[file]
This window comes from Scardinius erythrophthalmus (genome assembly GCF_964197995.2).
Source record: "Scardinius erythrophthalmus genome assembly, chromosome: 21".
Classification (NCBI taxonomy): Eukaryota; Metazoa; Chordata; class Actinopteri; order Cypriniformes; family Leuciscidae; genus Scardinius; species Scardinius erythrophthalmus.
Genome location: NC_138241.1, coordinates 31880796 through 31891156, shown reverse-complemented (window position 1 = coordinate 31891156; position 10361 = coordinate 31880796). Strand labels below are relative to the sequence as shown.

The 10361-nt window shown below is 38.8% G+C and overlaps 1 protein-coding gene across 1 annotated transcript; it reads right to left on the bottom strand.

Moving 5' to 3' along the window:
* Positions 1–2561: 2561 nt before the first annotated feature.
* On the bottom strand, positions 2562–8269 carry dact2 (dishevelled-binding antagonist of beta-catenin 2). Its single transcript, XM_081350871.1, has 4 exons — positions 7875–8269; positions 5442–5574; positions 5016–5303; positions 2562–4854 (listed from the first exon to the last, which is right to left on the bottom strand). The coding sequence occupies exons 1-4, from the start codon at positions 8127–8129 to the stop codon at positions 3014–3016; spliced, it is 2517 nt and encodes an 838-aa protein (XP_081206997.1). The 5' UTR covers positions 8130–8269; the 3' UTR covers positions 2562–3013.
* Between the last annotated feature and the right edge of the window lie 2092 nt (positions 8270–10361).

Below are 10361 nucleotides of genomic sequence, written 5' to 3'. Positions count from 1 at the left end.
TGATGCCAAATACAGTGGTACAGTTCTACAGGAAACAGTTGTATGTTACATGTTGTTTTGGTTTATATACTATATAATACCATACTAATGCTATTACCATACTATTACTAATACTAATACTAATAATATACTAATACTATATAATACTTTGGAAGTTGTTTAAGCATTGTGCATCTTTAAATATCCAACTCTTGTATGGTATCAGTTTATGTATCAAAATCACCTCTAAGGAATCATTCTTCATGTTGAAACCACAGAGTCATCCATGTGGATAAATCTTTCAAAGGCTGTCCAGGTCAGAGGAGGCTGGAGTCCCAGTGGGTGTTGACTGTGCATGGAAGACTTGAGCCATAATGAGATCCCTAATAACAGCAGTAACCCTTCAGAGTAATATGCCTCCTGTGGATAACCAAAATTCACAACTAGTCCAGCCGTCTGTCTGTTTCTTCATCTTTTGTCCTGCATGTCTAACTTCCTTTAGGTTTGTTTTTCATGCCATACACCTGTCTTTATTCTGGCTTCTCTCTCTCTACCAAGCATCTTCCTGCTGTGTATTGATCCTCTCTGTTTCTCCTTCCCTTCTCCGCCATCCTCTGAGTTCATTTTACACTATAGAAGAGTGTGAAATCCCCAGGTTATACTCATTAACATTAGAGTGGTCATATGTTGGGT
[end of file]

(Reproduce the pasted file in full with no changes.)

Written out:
This window comes from Scardinius erythrophthalmus (genome assembly GCF_964197995.2).
Source record: "Scardinius erythrophthalmus genome assembly, chromosome: 21".
Classification (NCBI taxonomy): Eukaryota; Metazoa; Chordata; class Actinopteri; order Cypriniformes; family Leuciscidae; genus Scardinius; species Scardinius erythrophthalmus.
Genome location: NC_138241.1, coordinates 31880796 through 31891156, shown reverse-complemented (window position 1 = coordinate 31891156; position 10361 = coordinate 31880796). Strand labels below are relative to the sequence as shown.

The 10361-nt window shown below is 38.8% G+C and overlaps 1 protein-coding gene across 1 annotated transcript; it reads right to left on the bottom strand.

Moving 5' to 3' along the window:
* Positions 1–2561: 2561 nt before the first annotated feature.
* On the bottom strand, positions 2562–8269 carry dact2 (dishevelled-binding antagonist of beta-catenin 2). Its single transcript, XM_081350871.1, has 4 exons — positions 7875–8269; positions 5442–5574; positions 5016–5303; positions 2562–4854 (listed from the first exon to the last, which is right to left on the bottom strand). The coding sequence occupies exons 1-4, from the start codon at positions 8127–8129 to the stop codon at positions 3014–3016; spliced, it is 2517 nt and encodes an 838-aa protein (XP_081206997.1). The 5' UTR covers positions 8130–8269; the 3' UTR covers positions 2562–3013.
* Between the last annotated feature and the right edge of the window lie 2092 nt (positions 8270–10361).

Below are 10361 nucleotides of genomic sequence, written 5' to 3'. Positions count from 1 at the left end.
TGATGCCAAATACAGTGGTACAGTTCTACAGGAAACAGTTGTATGTTACATGTTGTTTTGGTTTATATACTATATAATACCATACTAATGCTATTACCATACTATTACTAATACTAATACTAATAATATACTAATACTATATAATACTTTGGAAGTTGTTTAAGCATTGTGCATCTTTAAATATCCAACTCTTGTATGGTATCAGTTTATGTATCAAAATCACCTCTAAGGAATCATTCTTCATGTTGAAACCACAGAGTCATCCATGTGGATAAATCTTTCAAAGGCTGTCCAGGTCAGAGGAGGCTGGAGTCCCAGTGGGTGTTGACTGTGCATGGAAGACTTGAGCCATAATGAGATCCCTAATAACAGCAGTAACCCTTCAGAGTAATATGCCTCCTGTGGATAACCAAAATTCACAACTAGTCCAGCCGTCTGTCTGTTTCTTCATCTTTTGTCCTGCATGTCTAACTTCCTTTAGGTTTGTTTTTCATGCCATACACCTGTCTTTATTCTGGCTTCTCTCTCTCTACCAAGCATCTTCCTGCTGTGTATTGATCCTCTCTGTTTCTCCTTCCCTTCTCCGCCATCCTCTGAGTTCATTTTACACTATAGAAGAGTGTGAAATCCCCAGGTTATACTCATTAACATTAGAGTGGTCATATGTTGGGT